This was a big night, full of shoppers. They weren’t your brisk serious cooks who showed up at opening time with shopping lists; those all came and went the week or two before. Tonight it was students and young couples and kids, and people of all ages who like me enjoyed having a place to go on a holiday. Shoppers were drifting around discussing what to eat, standing in separate aisles calling and waving merchandise (“Howzis?”), giving each other rides in shopping carts, helping themselves to seedless grapes. Sometimes couples joked to me about his terrible taste in food, or her using up every pot and pan in the house. These little foraging and nesting displays were fun to watch; but I did feel the contrast between them and my status of having nobody to forage with myself. That’s why I was working Christmas Eve, hoping to cheer up by serving each person who came my way.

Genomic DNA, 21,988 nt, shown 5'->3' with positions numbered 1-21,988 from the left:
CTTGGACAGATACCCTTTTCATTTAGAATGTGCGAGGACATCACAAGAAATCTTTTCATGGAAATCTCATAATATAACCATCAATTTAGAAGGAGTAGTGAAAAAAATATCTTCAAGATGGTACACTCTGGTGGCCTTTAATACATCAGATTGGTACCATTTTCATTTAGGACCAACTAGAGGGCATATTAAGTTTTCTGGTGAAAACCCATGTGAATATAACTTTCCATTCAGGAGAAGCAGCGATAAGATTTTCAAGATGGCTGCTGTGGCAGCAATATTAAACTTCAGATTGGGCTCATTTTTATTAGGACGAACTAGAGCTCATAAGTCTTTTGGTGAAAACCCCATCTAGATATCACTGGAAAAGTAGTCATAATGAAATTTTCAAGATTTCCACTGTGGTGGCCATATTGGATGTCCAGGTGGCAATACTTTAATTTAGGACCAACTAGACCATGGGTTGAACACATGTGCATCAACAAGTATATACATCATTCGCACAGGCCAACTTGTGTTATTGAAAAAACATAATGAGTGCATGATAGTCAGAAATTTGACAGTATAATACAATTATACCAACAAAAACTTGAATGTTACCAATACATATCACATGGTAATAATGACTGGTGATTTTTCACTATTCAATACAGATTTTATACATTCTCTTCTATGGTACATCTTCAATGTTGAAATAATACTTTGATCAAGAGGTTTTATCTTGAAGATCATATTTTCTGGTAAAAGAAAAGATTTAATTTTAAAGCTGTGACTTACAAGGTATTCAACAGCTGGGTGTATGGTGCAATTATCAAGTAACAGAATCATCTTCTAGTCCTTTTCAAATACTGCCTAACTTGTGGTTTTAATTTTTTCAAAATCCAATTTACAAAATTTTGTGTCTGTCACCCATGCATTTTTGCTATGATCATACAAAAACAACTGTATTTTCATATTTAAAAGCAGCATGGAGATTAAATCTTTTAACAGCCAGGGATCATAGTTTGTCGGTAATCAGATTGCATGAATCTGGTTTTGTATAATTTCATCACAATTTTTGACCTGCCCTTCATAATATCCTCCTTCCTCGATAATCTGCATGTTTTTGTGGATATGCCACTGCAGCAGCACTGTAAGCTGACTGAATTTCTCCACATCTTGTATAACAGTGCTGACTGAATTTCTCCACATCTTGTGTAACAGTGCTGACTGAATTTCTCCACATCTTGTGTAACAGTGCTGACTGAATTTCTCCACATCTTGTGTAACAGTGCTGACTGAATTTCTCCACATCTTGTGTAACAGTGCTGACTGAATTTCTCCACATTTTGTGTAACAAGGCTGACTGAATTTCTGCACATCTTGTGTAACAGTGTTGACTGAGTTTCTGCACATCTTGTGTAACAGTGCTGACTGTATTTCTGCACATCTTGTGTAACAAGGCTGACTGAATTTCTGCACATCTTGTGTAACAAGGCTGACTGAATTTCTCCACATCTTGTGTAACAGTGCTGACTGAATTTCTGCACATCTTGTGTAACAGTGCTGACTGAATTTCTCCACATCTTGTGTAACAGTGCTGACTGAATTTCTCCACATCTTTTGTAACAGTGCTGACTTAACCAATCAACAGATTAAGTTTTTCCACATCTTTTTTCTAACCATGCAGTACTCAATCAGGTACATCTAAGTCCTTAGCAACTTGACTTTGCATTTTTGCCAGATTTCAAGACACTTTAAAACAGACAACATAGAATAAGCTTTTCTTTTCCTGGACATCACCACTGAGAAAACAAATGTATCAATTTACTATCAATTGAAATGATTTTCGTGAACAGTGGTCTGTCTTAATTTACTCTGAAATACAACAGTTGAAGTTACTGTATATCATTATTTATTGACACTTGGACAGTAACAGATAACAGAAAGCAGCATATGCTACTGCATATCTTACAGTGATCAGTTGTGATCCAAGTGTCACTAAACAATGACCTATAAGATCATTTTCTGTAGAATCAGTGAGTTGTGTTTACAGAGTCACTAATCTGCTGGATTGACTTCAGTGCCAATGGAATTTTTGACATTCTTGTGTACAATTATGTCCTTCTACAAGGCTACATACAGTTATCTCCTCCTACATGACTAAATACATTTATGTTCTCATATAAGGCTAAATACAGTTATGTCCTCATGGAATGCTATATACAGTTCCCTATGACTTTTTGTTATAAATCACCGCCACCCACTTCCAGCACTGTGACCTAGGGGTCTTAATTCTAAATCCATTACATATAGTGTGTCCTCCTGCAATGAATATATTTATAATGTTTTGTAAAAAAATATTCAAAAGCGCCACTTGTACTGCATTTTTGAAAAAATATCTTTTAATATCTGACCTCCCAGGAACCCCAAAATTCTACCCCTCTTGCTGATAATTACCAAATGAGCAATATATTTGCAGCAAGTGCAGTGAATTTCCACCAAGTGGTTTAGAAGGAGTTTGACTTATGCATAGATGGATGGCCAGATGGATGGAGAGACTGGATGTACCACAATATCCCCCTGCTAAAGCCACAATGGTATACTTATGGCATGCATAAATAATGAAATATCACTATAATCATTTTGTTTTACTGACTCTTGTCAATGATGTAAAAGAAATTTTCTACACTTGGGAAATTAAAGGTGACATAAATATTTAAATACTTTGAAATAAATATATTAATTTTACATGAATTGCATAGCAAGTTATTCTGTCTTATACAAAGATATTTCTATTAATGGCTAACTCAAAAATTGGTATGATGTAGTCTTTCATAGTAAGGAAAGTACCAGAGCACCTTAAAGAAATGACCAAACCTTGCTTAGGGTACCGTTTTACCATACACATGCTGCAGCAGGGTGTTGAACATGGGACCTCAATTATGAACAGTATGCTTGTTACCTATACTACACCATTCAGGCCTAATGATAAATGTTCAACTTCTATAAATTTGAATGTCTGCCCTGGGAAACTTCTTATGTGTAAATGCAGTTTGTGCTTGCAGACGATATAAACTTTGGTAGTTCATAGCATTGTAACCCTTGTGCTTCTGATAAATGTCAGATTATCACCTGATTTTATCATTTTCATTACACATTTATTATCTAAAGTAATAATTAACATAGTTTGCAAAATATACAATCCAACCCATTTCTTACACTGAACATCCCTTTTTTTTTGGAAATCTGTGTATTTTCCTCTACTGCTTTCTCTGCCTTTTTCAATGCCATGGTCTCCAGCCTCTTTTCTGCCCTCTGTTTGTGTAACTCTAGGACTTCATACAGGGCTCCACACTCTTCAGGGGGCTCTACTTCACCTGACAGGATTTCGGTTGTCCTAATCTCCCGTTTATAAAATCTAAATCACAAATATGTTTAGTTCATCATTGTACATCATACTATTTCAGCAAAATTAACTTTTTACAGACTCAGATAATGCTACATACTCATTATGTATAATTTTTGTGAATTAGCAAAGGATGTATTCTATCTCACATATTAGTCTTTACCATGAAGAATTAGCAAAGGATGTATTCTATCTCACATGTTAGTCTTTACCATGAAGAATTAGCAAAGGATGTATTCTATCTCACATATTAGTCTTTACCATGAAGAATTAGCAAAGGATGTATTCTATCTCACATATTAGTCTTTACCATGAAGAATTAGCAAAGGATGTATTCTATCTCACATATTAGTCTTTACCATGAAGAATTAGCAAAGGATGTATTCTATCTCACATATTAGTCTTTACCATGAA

At the next counter, sturdy Mack the Knife from Butcher with his long hair and sleek black bandana was coaching Peter from Dairy, our gentle bespectacled lacto-vegetarian.

Mack the Kn: Now to carve this here beef hunk…. Anything I need to know about you, Boy, before I hand you my sharpest cleaver?

Peter: Mm… you do kind of remind me of my stepdad.

Mack: I remind you of him? (Thoughtful pause) You’re getting this dull spoon instead. Now WHAT is that racket?

A customer seemed to be shouting for help.